Interesting linen backed example of Ringgold's general map of the San Francisco Bay, extending up river to the Cities of Sacramento, San Joaquin and Stanislaus.
The map also shows town plans for Stockton, Suison City, Martinez, New York, Vallejo (with a note indicating that Vallejo was then the Capital of the State), Boston and Benicia. The most remarkable element of the map is the remarkable detail shown along the rivers, which include names for a number of islands and regions which had probably never before appeared on commercial maps (and in some cases, never again). The map includes soundings in the bays and rivers, points, and a host of other details, The Webster or Russian Embarcadero is shown, as is Sutterville, Washington, Indian Villages, Doaks Ferry, Martins, Mount Diablo and many smaller islands and other features.
Cadwalader Ringgold was a US Navy officer who served in the US Exploring Expedition and later headed an expedtion to the Northwest, before retiring briefly before the Civil War. Ringgold entered the US Navy in 1819 and commanded the schoone Weazel against West Indian pirates in the late 1820s. From 1838 to 1842, he participated in the Wilkes Expedition, In August 1841, Ringgold let a 60-man exploring party in San Francisco Bay, exploring the sources of the Bay for 20 days. This expedition travelled as far as Colusa, California.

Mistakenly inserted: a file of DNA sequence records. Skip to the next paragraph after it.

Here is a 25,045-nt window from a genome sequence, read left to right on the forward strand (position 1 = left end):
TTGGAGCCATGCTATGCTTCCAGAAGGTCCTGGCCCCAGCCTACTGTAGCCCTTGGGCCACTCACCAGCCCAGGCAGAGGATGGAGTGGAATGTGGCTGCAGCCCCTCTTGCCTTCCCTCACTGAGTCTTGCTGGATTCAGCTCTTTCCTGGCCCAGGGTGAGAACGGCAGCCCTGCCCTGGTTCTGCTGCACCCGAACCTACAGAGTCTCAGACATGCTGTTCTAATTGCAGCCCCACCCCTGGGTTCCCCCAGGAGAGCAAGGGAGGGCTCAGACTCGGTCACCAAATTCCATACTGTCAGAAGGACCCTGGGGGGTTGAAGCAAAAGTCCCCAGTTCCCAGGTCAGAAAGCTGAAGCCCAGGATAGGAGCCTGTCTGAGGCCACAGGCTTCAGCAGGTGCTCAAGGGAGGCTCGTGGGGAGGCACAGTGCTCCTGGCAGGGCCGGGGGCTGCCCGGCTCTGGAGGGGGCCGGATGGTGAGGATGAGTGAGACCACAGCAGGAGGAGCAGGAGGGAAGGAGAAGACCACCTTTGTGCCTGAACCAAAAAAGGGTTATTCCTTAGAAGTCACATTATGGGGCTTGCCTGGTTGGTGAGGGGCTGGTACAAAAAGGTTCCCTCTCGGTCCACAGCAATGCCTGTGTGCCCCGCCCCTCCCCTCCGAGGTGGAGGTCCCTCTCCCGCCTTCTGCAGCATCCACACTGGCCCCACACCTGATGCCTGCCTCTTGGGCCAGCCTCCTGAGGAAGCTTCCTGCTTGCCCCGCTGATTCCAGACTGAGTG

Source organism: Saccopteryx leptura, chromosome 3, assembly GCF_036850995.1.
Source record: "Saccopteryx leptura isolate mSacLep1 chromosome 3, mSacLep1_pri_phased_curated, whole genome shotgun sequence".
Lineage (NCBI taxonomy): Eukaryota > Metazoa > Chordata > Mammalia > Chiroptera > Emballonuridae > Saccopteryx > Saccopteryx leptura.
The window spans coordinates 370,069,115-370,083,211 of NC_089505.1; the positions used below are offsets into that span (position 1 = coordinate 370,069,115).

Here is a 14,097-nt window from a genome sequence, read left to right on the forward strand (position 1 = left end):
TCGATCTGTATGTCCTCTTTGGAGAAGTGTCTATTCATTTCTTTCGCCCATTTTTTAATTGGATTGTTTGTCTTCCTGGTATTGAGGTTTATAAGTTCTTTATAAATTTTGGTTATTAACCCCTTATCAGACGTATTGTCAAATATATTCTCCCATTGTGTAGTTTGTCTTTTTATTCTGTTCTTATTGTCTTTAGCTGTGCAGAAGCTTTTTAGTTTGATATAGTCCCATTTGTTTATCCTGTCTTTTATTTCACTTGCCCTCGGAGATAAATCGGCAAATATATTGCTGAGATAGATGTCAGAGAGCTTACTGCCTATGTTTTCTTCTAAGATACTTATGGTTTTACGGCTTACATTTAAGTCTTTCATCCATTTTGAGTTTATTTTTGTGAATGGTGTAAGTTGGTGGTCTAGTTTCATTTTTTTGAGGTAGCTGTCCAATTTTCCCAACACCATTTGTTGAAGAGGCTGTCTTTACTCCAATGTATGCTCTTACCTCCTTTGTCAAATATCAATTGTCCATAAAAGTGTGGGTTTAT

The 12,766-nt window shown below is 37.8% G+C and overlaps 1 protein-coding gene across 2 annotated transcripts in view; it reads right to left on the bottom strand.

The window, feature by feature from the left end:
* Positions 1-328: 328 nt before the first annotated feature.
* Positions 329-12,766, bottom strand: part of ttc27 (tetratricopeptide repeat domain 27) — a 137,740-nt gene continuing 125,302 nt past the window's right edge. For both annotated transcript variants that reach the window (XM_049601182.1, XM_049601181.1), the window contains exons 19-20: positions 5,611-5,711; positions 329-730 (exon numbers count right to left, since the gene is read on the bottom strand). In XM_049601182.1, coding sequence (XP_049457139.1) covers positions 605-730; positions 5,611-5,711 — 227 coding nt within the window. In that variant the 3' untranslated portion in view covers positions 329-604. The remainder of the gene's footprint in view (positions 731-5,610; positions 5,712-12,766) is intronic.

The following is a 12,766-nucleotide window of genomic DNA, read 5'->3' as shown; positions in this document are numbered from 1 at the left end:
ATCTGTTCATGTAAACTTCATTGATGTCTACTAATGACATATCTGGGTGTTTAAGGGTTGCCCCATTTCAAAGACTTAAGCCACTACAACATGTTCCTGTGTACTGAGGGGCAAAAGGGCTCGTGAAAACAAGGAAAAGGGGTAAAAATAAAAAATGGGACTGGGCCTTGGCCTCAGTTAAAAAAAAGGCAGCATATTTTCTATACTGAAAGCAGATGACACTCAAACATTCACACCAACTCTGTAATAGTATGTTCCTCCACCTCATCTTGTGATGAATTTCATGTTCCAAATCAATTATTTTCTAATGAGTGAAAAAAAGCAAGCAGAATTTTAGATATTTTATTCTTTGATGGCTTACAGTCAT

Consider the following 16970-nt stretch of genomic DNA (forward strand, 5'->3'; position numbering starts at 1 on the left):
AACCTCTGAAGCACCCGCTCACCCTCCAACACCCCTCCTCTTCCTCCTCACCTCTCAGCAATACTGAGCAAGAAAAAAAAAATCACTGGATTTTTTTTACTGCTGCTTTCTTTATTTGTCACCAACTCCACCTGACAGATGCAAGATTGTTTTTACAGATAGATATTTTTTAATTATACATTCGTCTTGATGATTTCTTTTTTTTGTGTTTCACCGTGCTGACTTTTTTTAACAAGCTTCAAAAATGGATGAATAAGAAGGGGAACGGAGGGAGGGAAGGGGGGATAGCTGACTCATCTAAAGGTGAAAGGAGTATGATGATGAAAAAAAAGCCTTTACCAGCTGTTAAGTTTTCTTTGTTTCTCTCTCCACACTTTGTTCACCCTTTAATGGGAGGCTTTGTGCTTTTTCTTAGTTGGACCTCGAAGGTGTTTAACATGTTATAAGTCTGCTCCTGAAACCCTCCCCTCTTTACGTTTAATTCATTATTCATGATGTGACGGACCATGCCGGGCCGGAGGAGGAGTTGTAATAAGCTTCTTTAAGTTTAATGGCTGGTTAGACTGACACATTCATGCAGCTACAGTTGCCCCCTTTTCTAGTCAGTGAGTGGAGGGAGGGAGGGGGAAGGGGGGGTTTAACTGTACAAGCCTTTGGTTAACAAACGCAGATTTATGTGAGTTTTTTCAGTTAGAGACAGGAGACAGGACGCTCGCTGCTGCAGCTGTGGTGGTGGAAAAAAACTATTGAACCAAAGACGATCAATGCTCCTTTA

In July 1849, Ringgold returned to San Francisco as commander of an official survey team surveying the harbor, shortly after the announcement of the discovery of gold in California.
Ringgold's next exepdition, the North Pacific Exploring and Surveying Expedition, ended prematurely for Ringgold when he contracted Malaria. The expedition was met in China by a separate expedition under the command of Commodore Perry, who convened an official panel, which determined that Ringgold was "insane" and relieved him of his command.
Ringgold's charts from his San Francisco Bay Surveys were published in A Series of charts, with sailing directions, embracing surveys of the Farallones, entrance to the Bay of San Francisco ... State of California, beginning with the 3rd edition in 1852. The work has the distinction of being the first set of published charts focusing on California and is an essential work for California collectors.